Take out the Oilers’ duo of Connor McDavid and Leon Draisaitl, and Blackhawks wing Patrick Kane would be the NHL’s leading scorer.
Despite passing his 32nd birthday and missing longtime partner-in-offense Jonathan Toews, Kane is enjoying yet another terrific season in 2021.
And that’s largely because he’s developing strong connections with wing Alex DeBrincat and center Pius Suter.
The Hawks used that combination occasionally through the first month of the season, especially on the power play, but Philipp Kurashev and Mattias Janmark also spent time next to Kane.
Starting Thursday against the Blue Jackets, however, coach Jeremy Colliton united DeBrincat, Suter and Kane permanently. He was rewarded instantly.
‘‘They always have chemistry,’’ Colliton said Saturday. ‘‘They know how to find each other. Suter’s been a really nice fit with them. Before we lost [DeBrincat] there for a week or so, they had a couple of excellent games against Detroit. Felt like it’d be something we could go back to.’’
‘‘Suter’s just getting better and starting to familiarize himself with the NHL game,’’ Kane said Thursday. ‘‘He wins pucks back. He’s driving the net really well and creating space for his linemates. DeBrincat’s been great pretty much all year. I still think there’s more there.’’
Kane’s 22 points (seven goals, team-high 15 assists) in 16 games put him on the highest points-per-game pace of his 14-year career. Although he’s unlikely to keep this up through May, he nonetheless is proving he remains among the elite playmakers in hockey. Entering action Sunday, he was the highest scorer on any U.S. team by four points.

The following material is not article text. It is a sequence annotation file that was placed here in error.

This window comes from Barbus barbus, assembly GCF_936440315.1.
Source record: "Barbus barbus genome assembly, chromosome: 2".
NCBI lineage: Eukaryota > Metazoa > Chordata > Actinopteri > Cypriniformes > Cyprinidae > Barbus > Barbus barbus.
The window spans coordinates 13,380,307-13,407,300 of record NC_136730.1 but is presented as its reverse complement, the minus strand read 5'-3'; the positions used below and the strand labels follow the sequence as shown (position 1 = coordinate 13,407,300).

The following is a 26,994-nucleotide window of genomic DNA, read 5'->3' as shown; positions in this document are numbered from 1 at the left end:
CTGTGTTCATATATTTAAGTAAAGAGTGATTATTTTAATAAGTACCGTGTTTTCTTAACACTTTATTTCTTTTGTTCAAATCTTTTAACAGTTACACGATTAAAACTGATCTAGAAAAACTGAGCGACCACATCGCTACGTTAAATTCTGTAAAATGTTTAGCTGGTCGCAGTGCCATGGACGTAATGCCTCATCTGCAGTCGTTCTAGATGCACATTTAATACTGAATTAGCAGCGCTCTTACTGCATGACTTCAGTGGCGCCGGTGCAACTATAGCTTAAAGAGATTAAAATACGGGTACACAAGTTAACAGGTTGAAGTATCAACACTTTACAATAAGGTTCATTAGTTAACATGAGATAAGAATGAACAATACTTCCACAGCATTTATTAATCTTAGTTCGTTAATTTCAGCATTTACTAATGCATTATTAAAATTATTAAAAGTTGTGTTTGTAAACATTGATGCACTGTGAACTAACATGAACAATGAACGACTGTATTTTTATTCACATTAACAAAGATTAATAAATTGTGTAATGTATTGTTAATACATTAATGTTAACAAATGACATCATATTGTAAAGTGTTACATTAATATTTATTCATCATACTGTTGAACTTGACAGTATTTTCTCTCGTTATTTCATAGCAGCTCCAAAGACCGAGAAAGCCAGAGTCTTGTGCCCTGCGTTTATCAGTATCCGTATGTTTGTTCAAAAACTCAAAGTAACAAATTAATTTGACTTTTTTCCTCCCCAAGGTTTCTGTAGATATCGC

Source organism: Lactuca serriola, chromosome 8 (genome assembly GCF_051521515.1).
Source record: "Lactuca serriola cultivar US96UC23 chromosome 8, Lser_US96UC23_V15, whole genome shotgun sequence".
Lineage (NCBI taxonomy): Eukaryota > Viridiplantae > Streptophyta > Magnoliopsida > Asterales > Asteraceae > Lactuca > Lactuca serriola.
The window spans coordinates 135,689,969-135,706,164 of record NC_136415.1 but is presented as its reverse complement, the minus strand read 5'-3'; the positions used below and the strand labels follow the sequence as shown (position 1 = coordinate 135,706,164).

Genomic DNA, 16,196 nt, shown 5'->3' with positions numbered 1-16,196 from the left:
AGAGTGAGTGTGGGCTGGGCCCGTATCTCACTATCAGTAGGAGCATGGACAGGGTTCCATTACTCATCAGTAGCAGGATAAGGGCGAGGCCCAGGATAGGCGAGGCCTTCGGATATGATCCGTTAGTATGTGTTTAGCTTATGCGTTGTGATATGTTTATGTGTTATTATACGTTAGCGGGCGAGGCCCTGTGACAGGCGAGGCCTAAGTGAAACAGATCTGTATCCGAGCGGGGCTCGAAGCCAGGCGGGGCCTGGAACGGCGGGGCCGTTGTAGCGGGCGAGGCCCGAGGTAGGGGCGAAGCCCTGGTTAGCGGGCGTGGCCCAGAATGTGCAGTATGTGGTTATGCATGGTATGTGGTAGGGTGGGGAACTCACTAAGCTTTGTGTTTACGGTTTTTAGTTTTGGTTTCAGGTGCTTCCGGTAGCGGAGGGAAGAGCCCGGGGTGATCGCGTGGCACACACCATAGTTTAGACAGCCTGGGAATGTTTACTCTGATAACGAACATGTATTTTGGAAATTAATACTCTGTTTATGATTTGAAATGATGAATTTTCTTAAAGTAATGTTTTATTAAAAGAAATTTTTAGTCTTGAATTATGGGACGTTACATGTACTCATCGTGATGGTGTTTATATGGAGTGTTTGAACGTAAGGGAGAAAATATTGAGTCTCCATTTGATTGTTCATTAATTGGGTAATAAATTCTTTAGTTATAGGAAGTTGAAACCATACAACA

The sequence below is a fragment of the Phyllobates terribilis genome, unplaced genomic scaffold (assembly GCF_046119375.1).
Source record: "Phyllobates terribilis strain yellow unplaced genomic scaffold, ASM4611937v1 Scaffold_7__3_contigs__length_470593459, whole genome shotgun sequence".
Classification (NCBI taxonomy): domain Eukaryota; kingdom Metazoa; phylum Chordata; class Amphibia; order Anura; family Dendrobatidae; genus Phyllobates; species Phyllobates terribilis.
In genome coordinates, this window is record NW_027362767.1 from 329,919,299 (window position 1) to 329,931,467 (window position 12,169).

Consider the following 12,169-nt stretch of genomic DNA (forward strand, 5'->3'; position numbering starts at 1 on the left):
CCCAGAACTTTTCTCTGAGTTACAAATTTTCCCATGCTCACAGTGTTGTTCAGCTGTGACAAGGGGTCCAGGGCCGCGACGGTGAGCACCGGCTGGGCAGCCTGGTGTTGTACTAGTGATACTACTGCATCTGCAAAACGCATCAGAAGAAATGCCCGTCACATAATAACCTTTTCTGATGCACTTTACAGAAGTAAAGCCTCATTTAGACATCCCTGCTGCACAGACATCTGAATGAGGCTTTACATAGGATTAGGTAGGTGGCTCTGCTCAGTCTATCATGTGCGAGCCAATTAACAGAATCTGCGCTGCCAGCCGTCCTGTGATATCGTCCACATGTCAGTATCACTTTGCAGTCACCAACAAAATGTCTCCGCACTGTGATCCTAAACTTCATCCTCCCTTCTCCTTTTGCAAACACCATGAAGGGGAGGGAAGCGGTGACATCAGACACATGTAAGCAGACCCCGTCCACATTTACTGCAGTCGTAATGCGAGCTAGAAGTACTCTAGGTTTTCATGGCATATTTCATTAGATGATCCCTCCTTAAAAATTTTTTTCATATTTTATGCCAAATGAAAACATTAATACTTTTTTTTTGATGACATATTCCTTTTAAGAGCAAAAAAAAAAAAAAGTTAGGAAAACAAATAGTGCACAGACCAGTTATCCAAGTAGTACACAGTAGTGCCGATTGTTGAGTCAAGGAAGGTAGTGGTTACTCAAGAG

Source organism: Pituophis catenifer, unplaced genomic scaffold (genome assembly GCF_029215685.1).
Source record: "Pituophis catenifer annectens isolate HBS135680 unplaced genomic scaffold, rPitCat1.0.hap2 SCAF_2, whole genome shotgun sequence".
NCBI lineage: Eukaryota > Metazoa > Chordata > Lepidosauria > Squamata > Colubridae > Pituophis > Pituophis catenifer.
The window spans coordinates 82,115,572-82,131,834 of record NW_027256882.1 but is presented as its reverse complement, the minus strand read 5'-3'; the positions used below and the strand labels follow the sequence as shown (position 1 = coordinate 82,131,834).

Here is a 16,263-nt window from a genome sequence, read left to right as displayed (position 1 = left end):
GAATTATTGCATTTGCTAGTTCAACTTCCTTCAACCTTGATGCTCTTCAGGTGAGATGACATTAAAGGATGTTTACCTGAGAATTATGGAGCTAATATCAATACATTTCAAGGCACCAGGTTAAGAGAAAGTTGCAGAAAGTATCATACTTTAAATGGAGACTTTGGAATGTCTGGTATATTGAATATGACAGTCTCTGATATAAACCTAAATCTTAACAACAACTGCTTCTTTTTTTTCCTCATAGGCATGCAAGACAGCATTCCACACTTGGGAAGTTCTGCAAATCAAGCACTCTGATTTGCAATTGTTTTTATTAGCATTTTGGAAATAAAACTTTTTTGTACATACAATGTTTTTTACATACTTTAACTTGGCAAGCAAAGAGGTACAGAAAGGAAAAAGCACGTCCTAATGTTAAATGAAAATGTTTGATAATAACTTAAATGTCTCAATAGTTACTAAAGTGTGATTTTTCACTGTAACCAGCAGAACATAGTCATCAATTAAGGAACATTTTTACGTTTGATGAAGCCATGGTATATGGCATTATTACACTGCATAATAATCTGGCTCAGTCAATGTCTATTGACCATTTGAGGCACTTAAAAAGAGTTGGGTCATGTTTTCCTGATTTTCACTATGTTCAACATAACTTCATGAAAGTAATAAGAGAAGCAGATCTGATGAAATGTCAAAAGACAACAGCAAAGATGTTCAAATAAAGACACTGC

DeBrincat boasts a team-high eight goals and eight assists for 16 points in only 12 games. After his snakebitten 2019-20 season, in which his shooting percentage fell to 8.7%, he’s now back above 18%, just like he was in 2018-19. His defense has improved greatly since then, too.
Suter, meanwhile, leads all rookies with six goals and quickly has adjusted to the smaller North American rinks after his time in Switzerland.
In 91 even-strength minutes together, DeBrincat, Suter and Kane have outshot opponents 53-34 and outscored them 6-3. Their shot-attempt ratio is 59.5% and their scoring-chance ratio 58.7%, rates so good they’re nearly off the charts.
The presence of Suter helps drive possession for the other two. Kane and DeBrincat without Suter have outscored opponents 7-3 but have only a 46.4% scoring-chance ratio.
But Kane and DeBrincat are the dangerous weapons of this line. Their growing comfort together has helped them work well in tandem this winter.
‘‘Kaner’s easy to play with because he makes so many plays,’’ Colliton said. ‘‘He’s so clean, he rarely turns the puck over, he does a lot of things. . . . But he’s also hard to play with because he demands the puck and there’s a high level of expectation that you’re going to execute because he can.
‘‘[Alex is] used to it now. He knows what he needs to do to be successful. The best thing he can do is be willing to carry the puck, take more responsibility, not always defer.’’
DeBrincat agreed with that assessment recently.
‘‘I was definitely one of the guys who struggled with [deferring to Kane] at the start,’’ he said. ‘‘This year I’m able to find the open spots for him, and I’m figuring out the areas that he likes to look to pass to. So it’s a lot easier.’’
A red-hot first line makes a huge difference for the rest of the team. The Hawks’ winningest stretch last season came when Toews, Dominik Kubalik and Brandon Saad were dominant, and that was no coincidence.
The Hawks have found the same thing in Kane, DeBrincat and Suter.